2020 is upon us! Some of you celebrated the night between years from the comfort of your homes with family, some went to a special place with dear friends, but the thing that made your new year evening special was actually the time zone where you are located. Astronauts that fly high above their homes aboard the ISS (International Space Station) didn’t have the luxury to go anywhere special to party. Being in space during the night between the years is arguably cooler than being on Earth, and if you are curious about when it happened, keep on reading!
New year’s eve… on Twitter!
A recent tweet posted by the official account of the ISS contained a happy 2020 message from the crew aboard, while also providing some insight about how and when the “ball” drops in space.
As you might know, the ISS cruises around our planet at a speed of about five miles per second. At that speed, the astronauts are completing multiple orbits of Earth daily, therefore time zones don’t mean too much to them, which is why the ISS adopted GMT (Greenwich Mean Time), which helps them keep a tight schedule and avoid flying off orbit.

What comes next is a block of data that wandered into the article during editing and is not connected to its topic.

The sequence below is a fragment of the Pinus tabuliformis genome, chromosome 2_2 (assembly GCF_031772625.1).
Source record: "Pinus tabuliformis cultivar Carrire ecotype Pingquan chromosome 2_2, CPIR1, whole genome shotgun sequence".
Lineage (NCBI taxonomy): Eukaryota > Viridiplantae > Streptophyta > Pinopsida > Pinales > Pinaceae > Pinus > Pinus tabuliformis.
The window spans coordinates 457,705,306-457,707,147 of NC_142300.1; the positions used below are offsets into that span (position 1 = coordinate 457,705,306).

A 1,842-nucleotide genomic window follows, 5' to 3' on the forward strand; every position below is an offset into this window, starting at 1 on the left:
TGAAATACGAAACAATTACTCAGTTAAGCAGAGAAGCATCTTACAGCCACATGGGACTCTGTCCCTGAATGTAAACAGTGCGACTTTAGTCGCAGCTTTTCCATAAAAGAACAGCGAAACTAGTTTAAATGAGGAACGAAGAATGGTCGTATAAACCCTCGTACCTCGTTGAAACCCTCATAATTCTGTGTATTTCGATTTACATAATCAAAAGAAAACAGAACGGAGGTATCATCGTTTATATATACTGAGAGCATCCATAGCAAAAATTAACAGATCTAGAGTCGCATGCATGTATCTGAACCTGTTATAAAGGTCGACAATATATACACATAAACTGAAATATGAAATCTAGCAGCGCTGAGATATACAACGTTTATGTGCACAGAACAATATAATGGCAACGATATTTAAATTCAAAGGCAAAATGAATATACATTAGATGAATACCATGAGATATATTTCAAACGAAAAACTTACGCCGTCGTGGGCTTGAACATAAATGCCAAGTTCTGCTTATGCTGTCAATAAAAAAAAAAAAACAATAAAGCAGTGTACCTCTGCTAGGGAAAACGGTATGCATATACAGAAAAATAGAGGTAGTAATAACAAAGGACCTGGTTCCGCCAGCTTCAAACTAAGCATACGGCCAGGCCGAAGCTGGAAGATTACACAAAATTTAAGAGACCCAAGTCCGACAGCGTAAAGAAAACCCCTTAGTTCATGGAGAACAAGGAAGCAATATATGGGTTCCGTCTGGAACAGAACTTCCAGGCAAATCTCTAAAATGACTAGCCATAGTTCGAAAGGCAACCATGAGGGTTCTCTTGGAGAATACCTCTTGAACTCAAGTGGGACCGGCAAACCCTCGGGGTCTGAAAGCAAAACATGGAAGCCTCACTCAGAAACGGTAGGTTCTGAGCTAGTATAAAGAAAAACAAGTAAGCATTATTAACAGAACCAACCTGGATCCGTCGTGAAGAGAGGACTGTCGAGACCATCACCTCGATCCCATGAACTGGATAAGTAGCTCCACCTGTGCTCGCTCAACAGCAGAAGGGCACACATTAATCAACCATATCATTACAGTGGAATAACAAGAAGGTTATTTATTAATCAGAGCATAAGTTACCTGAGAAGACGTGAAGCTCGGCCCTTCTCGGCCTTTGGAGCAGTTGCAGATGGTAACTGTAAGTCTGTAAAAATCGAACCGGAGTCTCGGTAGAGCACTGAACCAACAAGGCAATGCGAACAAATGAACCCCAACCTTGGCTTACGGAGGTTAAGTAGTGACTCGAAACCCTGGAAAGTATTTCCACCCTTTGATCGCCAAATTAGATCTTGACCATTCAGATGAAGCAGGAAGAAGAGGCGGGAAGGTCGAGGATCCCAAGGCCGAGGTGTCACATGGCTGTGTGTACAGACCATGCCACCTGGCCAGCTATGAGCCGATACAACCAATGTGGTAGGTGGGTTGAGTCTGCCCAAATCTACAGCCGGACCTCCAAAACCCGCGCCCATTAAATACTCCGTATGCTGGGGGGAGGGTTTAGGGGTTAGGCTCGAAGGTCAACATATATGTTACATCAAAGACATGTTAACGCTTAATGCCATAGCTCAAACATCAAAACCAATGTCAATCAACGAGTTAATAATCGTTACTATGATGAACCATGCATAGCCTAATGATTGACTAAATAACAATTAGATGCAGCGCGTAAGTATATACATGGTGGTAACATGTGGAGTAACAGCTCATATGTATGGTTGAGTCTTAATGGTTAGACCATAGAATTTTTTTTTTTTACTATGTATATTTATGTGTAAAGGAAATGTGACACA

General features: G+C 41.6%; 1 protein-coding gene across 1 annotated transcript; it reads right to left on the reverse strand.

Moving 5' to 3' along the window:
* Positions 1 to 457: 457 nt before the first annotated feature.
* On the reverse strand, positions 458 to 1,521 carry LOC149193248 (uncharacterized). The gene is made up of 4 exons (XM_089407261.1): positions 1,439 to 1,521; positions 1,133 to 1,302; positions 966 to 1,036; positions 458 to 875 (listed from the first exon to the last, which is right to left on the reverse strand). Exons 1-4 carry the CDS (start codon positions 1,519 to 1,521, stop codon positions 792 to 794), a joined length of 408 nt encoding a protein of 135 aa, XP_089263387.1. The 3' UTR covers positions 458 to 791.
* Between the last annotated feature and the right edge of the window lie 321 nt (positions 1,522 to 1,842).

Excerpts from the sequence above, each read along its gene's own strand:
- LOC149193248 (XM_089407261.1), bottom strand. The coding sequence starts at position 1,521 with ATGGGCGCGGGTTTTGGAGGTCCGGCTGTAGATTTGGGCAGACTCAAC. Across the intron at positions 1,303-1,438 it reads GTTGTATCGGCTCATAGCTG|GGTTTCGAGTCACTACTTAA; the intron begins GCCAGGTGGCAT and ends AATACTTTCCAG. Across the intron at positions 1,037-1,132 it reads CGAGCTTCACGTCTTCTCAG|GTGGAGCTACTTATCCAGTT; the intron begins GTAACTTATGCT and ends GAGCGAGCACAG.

They officially celebrated the start of the current year at approximately 7 pm ET.
Here is what the tweet from the official ISS account reads:
“3, 2, 1… #HappyNewYear! We’re usually counting down to liftoff, but today, we’re counting down to 2020. The space station operates in Greenwich Mean Time, or GMT, meaning it will only be 7 pm ET when the orbiting astronauts’ clock strikes midnight to ring in the new year! ”